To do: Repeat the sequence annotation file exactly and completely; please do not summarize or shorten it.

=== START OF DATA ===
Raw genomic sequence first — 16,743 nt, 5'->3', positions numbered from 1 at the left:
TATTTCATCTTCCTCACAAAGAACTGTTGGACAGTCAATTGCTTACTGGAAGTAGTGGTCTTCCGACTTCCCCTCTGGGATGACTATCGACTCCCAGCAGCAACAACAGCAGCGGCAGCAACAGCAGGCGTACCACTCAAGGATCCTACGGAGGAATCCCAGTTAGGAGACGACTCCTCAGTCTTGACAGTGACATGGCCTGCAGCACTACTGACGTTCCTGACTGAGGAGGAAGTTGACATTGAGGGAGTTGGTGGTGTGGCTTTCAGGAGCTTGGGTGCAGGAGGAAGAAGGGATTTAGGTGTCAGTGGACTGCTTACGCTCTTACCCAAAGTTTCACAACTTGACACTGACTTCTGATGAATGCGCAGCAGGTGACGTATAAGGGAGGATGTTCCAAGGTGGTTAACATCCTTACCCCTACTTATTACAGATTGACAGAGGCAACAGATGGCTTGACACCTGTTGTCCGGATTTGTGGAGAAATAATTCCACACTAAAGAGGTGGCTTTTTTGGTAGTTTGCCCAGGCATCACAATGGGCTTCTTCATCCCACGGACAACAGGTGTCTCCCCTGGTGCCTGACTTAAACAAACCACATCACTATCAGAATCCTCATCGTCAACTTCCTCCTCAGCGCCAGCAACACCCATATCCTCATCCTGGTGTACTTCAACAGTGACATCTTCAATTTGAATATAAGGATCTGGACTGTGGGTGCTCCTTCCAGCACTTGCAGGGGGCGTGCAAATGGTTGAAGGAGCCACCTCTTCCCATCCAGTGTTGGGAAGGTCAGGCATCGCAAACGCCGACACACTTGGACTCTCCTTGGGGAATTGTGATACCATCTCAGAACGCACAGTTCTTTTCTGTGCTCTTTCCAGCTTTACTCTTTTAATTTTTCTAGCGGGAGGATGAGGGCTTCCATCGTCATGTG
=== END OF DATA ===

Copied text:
Raw genomic sequence first — 16,743 nt, 5'->3', positions numbered from 1 at the left:
TATTTCATCTTCCTCACAAAGAACTGTTGGACAGTCAATTGCTTACTGGAAGTAGTGGTCTTCCGACTTCCCCTCTGGGATGACTATCGACTCCCAGCAGCAACAACAGCAGCGGCAGCAACAGCAGGCGTACCACTCAAGGATCCTACGGAGGAATCCCAGTTAGGAGACGACTCCTCAGTCTTGACAGTGACATGGCCTGCAGCACTACTGACGTTCCTGACTGAGGAGGAAGTTGACATTGAGGGAGTTGGTGGTGTGGCTTTCAGGAGCTTGGGTGCAGGAGGAAGAAGGGATTTAGGTGTCAGTGGACTGCTTACGCTCTTACCCAAAGTTTCACAACTTGACACTGACTTCTGATGAATGCGCAGCAGGTGACGTATAAGGGAGGATGTTCCAAGGTGGTTAACATCCTTACCCCTACTTATTACAGATTGACAGAGGCAACAGATGGCTTGACACCTGTTGTCCGGATTTGTGGAGAAATAATTCCACACTAAAGAGGTGGCTTTTTTGGTAGTTTGCCCAGGCATCACAATGGGCTTCTTCATCCCACGGACAACAGGTGTCTCCCCTGGTGCCTGACTTAAACAAACCACATCACTATCAGAATCCTCATCGTCAACTTCCTCCTCAGCGCCAGCAACACCCATATCCTCATCCTGGTGTACTTCAACAGTGACATCTTCAATTTGAATATAAGGATCTGGACTGTGGGTGCTCCTTCCAGCACTTGCAGGGGGCGTGCAAATGGTTGAAGGAGCCACCTCTTCCCATCCAGTGTTGGGAAGGTCAGGCATCGCAAACGCCGACACACTTGGACTCTCCTTGGGGAATTGTGATACCATCTCAGAACGCACAGTTCTTTTCTGTGCTCTTTCCAGCTTTACTCTTTTAATTTTTCTAGCGGGAGGATGAGGGCTTCCATCGTCATGTG